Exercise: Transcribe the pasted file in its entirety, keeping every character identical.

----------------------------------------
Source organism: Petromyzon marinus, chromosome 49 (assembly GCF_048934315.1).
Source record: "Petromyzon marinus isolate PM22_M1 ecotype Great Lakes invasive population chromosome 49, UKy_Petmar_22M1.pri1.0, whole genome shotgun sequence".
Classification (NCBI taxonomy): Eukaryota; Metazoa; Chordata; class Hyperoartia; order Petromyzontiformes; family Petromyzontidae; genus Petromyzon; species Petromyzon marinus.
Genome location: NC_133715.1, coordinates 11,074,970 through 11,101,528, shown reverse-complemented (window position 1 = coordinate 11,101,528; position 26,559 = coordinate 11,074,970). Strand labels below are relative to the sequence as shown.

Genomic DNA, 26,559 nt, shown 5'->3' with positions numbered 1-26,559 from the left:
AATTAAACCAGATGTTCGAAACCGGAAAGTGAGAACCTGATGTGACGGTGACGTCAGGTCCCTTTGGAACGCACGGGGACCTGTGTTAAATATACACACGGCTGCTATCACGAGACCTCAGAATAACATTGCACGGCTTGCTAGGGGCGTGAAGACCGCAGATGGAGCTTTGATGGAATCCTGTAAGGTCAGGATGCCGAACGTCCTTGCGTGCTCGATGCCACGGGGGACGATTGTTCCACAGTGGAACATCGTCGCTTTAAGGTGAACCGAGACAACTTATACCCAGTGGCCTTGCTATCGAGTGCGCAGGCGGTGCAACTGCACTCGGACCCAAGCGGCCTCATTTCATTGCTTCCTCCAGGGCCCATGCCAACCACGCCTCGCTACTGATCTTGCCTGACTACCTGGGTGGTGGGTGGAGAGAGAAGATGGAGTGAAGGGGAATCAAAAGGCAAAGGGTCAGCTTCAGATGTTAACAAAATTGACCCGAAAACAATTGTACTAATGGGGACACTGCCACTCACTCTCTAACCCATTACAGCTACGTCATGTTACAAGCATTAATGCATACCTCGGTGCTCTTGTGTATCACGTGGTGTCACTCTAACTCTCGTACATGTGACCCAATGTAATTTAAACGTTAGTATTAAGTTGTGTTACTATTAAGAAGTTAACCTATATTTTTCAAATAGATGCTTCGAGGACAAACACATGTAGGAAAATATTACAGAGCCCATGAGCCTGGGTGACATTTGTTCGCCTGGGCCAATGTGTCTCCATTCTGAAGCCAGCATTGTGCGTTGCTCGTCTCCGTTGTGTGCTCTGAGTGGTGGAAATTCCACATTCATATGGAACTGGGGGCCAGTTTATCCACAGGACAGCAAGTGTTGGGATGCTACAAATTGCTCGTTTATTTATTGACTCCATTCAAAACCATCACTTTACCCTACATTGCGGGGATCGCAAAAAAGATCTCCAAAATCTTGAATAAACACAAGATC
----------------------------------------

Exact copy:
Source organism: Petromyzon marinus, chromosome 49 (assembly GCF_048934315.1).
Source record: "Petromyzon marinus isolate PM22_M1 ecotype Great Lakes invasive population chromosome 49, UKy_Petmar_22M1.pri1.0, whole genome shotgun sequence".
Classification (NCBI taxonomy): Eukaryota; Metazoa; Chordata; class Hyperoartia; order Petromyzontiformes; family Petromyzontidae; genus Petromyzon; species Petromyzon marinus.
Genome location: NC_133715.1, coordinates 11,074,970 through 11,101,528, shown reverse-complemented (window position 1 = coordinate 11,101,528; position 26,559 = coordinate 11,074,970). Strand labels below are relative to the sequence as shown.

Genomic DNA, 26,559 nt, shown 5'->3' with positions numbered 1-26,559 from the left:
AATTAAACCAGATGTTCGAAACCGGAAAGTGAGAACCTGATGTGACGGTGACGTCAGGTCCCTTTGGAACGCACGGGGACCTGTGTTAAATATACACACGGCTGCTATCACGAGACCTCAGAATAACATTGCACGGCTTGCTAGGGGCGTGAAGACCGCAGATGGAGCTTTGATGGAATCCTGTAAGGTCAGGATGCCGAACGTCCTTGCGTGCTCGATGCCACGGGGGACGATTGTTCCACAGTGGAACATCGTCGCTTTAAGGTGAACCGAGACAACTTATACCCAGTGGCCTTGCTATCGAGTGCGCAGGCGGTGCAACTGCACTCGGACCCAAGCGGCCTCATTTCATTGCTTCCTCCAGGGCCCATGCCAACCACGCCTCGCTACTGATCTTGCCTGACTACCTGGGTGGTGGGTGGAGAGAGAAGATGGAGTGAAGGGGAATCAAAAGGCAAAGGGTCAGCTTCAGATGTTAACAAAATTGACCCGAAAACAATTGTACTAATGGGGACACTGCCACTCACTCTCTAACCCATTACAGCTACGTCATGTTACAAGCATTAATGCATACCTCGGTGCTCTTGTGTATCACGTGGTGTCACTCTAACTCTCGTACATGTGACCCAATGTAATTTAAACGTTAGTATTAAGTTGTGTTACTATTAAGAAGTTAACCTATATTTTTCAAATAGATGCTTCGAGGACAAACACATGTAGGAAAATATTACAGAGCCCATGAGCCTGGGTGACATTTGTTCGCCTGGGCCAATGTGTCTCCATTCTGAAGCCAGCATTGTGCGTTGCTCGTCTCCGTTGTGTGCTCTGAGTGGTGGAAATTCCACATTCATATGGAACTGGGGGCCAGTTTATCCACAGGACAGCAAGTGTTGGGATGCTACAAATTGCTCGTTTATTTATTGACTCCATTCAAAACCATCACTTTACCCTACATTGCGGGGATCGCAAAAAAGATCTCCAAAATCTTGAATAAACACAAGATC